The packing system of my ride is divided in three parts. A pannier each side and a top bit. I went away from the rigid top box which came with the bike to a large, waterproof rolltop-bag.
The pannier on the right side is facing away from the road. so it holds things one might need when standing roadside - in an emergency situation for example. I would not pack the first aid kit on the left side of the bike, unless travelling in countries with left side traffic - in thisxsituation you have to revert the system. (I told you I would put you asleep)
The pannier on the left holds cooking equipment and food. Both panniers can be locked, so I keep very valuable items like camera, lenses and laptop in them. I really like the aluminium panniers as they double as crash protection. The bike is easier to be picked up when resting on those should have tipped over. Another benefit of the boxer engine too. The cylinders sticking out on the sides protect your feet & legs. One should be able to crawl out under should the bike have tipped over in terrain. Due to the higher speeds crashing on tarmac is a different story of course.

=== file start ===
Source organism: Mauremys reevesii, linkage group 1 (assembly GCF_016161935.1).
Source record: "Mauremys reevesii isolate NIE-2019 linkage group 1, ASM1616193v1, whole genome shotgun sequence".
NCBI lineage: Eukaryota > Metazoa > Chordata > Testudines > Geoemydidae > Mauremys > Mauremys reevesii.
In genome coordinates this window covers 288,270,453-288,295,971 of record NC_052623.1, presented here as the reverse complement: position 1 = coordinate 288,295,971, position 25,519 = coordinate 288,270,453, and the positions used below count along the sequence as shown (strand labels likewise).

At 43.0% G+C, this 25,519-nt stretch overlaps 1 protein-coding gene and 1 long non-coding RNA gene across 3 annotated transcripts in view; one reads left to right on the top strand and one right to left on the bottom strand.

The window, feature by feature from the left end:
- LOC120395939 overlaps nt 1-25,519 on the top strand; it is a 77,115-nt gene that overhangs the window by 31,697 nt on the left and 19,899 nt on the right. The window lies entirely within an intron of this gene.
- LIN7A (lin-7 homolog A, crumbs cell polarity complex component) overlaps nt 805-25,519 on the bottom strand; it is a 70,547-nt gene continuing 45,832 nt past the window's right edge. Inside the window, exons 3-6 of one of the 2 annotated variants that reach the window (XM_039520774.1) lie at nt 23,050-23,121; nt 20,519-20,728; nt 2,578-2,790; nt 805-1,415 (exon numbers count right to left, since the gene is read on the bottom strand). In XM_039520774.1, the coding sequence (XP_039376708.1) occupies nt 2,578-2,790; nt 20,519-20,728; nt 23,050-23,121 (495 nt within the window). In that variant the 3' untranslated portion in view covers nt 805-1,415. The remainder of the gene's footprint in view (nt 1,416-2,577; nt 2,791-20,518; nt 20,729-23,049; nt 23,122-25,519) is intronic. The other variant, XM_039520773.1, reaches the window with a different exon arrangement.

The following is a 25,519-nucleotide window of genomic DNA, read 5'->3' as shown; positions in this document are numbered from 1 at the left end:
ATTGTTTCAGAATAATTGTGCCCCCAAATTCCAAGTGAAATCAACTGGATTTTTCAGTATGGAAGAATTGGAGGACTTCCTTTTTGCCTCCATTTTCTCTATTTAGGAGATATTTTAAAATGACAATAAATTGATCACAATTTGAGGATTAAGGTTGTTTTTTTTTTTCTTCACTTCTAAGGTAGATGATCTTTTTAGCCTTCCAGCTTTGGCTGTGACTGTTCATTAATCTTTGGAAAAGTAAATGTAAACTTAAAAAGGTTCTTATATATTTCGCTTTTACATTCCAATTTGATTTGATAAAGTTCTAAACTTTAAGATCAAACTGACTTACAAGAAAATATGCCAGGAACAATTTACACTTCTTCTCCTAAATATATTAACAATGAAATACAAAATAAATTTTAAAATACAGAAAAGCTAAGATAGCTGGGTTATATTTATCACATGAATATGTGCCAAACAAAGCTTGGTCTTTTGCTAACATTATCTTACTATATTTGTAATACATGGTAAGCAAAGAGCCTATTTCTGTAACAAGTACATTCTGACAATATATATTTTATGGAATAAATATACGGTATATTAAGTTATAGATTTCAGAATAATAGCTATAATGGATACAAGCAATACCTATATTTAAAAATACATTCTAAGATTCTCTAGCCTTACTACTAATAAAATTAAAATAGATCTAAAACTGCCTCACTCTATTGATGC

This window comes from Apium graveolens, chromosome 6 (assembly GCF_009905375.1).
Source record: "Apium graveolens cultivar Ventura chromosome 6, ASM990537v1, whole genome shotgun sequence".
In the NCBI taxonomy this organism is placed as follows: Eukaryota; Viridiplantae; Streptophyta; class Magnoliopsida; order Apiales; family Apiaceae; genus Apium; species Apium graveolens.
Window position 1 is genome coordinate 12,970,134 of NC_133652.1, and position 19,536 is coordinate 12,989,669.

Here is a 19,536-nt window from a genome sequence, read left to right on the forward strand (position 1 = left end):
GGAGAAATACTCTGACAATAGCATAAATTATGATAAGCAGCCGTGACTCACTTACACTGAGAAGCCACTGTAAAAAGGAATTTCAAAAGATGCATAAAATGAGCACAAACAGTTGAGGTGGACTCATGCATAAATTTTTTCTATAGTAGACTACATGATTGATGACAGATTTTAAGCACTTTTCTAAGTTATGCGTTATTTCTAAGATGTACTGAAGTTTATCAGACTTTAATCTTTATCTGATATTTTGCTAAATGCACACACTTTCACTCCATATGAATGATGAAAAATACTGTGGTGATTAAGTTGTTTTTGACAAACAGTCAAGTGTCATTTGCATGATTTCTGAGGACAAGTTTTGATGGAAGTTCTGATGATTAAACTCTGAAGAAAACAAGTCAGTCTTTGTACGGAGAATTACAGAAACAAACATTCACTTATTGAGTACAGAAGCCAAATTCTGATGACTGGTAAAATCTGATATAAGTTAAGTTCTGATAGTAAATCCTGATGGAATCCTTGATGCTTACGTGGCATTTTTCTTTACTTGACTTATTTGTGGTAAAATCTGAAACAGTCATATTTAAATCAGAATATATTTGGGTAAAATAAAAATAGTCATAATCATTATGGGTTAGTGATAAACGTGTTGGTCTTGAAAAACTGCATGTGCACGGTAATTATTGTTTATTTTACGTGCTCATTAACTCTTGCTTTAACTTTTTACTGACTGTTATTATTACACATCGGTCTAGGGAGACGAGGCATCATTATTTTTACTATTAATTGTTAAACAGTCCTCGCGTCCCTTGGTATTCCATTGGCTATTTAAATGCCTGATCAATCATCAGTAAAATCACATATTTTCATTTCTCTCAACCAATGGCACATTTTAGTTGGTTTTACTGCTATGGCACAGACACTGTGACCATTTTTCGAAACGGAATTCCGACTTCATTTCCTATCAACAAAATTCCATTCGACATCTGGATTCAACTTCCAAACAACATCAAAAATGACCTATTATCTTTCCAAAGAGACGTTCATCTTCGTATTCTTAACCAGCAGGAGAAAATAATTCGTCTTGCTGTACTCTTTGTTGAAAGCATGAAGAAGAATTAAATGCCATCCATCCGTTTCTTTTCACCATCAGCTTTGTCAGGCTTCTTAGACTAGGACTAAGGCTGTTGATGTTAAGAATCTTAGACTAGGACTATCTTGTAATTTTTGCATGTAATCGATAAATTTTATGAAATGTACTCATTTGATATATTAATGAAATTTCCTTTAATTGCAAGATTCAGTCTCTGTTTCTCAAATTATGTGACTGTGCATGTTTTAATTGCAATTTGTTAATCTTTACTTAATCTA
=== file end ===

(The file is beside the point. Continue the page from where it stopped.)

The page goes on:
The rack-pack I use is made by Ortlieb. It also sells as a Touratech branded item. Very robust and most important - waterproof. The 89l version is long enough to fit a 4pc 9ft rod. “stop” - most rod tubes are too long though. I have shortened the rod tube so it fits the rack pack as well as the rod, obviously.
One of the most space saving tips I got lately was to not use the sleeping bags stuff bag. Use the whole rucksack or rack-pack in my case. I have a down sleeping bag which can easily fill all the cavities in between the various items and other bags. It is really remarkable how much space this saves.
good night :-)